I must admit that working out an answer to this question was somewhat challenging. In Digenis Akrites, the amazon Maximo fights Digenis purely on the insistence of her relative Philopappos, who intended to abduct Digenis' wife,Evdokia. Maximo falls into the trap (the suggestion is that she would never willingly have had anything to do with an attack on Digenes).The author writes:
Thus having spoken old man Philopappos
Made Maximo in all respects submissive—
For woman's mind is easily deceived.
The battle between Digenis and Maximo is described in the text from a first person point of view.
In the battlefield Maximo realises she has been tricked into fighting a solitary man without an army of his own. She finds it unethical to attack him with an army and resolves to fight Digenis on her own.This is what she tells Philopappos:
"You thrice accurst old man," she answered him,
"So me and my people you troubled for one man,
To whom I will cross alone, boasting with God's help
I will bring back his head, not needing you?"
In the battle that follows Digenis emerges the victor and Maximo expects to be killed. She pleads for her life and Digenis spares her for her "wondrous beauty" as is quoted in the question.She thanks him for his mercy, blesses him for his valour, and asks that they may meet again in the morning in single combat.
One more request, that by it you may know
More strictly my experience in war:
Bid me to go away and mount my horse,
And in the morning I will come to this place,
That we may singly fight, none present with us,
And you shall see, good friend, my bravery."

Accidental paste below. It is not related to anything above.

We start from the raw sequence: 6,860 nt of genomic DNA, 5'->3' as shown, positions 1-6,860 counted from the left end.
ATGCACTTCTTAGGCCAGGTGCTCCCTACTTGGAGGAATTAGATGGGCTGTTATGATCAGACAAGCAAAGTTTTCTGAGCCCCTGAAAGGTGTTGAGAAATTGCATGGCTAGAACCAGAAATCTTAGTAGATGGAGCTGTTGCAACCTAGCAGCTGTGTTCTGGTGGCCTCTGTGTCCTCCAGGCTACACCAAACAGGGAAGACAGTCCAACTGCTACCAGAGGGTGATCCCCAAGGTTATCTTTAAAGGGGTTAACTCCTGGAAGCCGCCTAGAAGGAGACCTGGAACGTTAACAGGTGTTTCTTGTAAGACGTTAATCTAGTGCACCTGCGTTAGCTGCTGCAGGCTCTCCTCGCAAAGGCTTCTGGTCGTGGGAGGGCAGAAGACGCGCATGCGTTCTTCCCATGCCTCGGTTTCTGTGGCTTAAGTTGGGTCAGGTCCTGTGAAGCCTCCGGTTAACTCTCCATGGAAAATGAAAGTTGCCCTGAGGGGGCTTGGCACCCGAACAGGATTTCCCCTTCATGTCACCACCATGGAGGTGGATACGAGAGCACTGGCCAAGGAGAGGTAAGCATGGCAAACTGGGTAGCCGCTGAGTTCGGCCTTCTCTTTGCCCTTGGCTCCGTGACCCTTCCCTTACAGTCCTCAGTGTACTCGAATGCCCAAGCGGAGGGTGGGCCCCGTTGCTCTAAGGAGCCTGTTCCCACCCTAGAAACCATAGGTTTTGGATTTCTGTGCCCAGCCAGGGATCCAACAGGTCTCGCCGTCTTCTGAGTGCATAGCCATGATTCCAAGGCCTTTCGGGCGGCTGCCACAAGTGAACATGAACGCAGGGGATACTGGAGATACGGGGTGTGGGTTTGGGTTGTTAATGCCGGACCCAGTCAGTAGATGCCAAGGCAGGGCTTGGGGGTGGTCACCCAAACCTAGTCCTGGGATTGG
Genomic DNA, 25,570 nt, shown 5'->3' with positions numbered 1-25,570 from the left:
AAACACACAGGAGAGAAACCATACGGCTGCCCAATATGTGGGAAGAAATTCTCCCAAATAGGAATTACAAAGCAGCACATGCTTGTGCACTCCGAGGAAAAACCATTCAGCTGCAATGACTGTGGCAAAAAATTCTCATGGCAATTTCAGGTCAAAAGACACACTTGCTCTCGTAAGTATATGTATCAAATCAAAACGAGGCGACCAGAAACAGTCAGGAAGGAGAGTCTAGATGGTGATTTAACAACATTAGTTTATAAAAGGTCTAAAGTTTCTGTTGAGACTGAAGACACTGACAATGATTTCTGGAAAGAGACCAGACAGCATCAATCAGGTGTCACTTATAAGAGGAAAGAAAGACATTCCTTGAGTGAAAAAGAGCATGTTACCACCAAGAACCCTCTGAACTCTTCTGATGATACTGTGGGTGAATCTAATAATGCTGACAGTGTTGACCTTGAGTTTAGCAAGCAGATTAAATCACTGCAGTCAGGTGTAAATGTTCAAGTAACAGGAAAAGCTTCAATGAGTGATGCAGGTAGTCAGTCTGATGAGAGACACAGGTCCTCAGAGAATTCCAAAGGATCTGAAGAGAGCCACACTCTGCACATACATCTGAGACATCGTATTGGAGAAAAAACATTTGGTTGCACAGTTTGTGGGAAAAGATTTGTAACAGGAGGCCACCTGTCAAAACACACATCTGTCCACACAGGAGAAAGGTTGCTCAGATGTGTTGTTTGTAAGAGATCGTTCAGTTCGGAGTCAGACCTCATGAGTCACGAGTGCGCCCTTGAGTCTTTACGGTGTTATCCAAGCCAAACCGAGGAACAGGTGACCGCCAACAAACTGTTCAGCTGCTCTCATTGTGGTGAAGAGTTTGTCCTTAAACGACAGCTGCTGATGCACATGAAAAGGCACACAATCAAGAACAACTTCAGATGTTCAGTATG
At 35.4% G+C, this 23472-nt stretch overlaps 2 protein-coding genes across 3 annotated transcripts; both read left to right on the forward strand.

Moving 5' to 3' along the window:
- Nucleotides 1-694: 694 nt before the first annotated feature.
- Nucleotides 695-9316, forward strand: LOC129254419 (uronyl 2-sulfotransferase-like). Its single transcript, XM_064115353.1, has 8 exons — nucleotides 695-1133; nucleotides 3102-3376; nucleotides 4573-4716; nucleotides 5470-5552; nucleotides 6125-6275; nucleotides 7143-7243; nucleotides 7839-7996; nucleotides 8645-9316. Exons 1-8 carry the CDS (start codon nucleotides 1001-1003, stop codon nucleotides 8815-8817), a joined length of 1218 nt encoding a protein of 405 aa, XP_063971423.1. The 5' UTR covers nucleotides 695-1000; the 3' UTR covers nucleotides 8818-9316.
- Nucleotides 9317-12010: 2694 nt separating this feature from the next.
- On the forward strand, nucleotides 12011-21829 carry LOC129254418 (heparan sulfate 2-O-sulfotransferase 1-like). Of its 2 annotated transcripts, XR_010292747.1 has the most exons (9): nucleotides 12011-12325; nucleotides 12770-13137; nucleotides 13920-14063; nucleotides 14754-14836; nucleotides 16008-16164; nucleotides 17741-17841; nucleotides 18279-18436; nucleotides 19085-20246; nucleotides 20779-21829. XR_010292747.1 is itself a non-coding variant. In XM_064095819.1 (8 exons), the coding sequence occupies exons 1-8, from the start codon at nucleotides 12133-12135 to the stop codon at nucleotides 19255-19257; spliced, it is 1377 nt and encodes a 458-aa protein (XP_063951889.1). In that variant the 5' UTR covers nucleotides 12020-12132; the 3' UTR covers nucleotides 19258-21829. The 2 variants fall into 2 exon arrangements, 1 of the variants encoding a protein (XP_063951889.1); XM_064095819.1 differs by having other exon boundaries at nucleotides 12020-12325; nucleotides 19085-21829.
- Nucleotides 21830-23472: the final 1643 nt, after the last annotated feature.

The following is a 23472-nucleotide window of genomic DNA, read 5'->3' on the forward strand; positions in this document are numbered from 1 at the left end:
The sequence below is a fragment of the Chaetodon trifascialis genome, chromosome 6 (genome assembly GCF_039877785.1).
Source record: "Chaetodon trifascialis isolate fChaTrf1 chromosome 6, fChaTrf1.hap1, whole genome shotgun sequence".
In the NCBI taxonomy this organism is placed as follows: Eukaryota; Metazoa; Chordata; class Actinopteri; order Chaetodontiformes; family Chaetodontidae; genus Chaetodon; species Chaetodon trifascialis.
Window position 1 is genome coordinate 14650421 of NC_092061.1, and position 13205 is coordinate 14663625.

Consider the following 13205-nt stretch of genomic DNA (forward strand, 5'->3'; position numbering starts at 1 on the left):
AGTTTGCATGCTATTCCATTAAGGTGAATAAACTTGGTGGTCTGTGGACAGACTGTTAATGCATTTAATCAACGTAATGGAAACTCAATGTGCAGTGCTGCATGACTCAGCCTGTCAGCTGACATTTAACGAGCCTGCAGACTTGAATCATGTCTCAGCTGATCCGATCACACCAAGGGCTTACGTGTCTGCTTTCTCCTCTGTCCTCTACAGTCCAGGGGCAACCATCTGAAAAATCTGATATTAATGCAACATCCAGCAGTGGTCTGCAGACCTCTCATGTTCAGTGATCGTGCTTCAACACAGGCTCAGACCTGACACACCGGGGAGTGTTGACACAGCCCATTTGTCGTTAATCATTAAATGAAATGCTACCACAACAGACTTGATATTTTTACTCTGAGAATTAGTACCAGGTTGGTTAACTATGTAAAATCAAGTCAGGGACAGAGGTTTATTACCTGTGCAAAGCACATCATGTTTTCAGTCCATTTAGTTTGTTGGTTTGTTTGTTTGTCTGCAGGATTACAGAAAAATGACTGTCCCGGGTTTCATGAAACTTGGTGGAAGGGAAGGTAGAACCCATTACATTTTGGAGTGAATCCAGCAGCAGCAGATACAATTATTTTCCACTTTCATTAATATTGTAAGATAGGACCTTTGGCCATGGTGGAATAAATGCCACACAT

"With joy, O Maximo," I said to her,
"Go where you will, and you shall find me here."
Maximo wishes to redeem herself.Is there any indication that she wishes to throw the duel? None at all. Why on earth would she challenge him then?
As for the second duel, there is nothing at stake. Digenis has spared Maximo once and is looking forward to the second duel "with joy".The antagonists apparently wish to pit their skills against each other:
And when we were come near we both embraced
Greeting each other lovingly, as was fair.
Maximo is disarmed which apparently implied defeat.She was seized by great fear and is the first one to bring up the topic of intercourse, albeit within the framework of marriage. This makes rape seem somewhat far-fetched. There is nothing to indicate that Maximo was forced into having sex.
I am a virgin still by none seduced.
You alone have conquered, you shall win me all;
And have me helpmate too against your foes."
Digenis undoubtedly finds Maximou attractive:
My soul was wounded, she was beautiful.
They proceed to have sex.
A better example of rape (and of male chauvinism) in a similar situation can be found in Irish mythology (the duel between Aoife and Cu Chulainn). Here, Aoife has to choose between death and Cu Chulainn. I'm not sure the situation is so grave for Maximo here. Her defeat did not imply offering herself to the victor as it did for Aoife.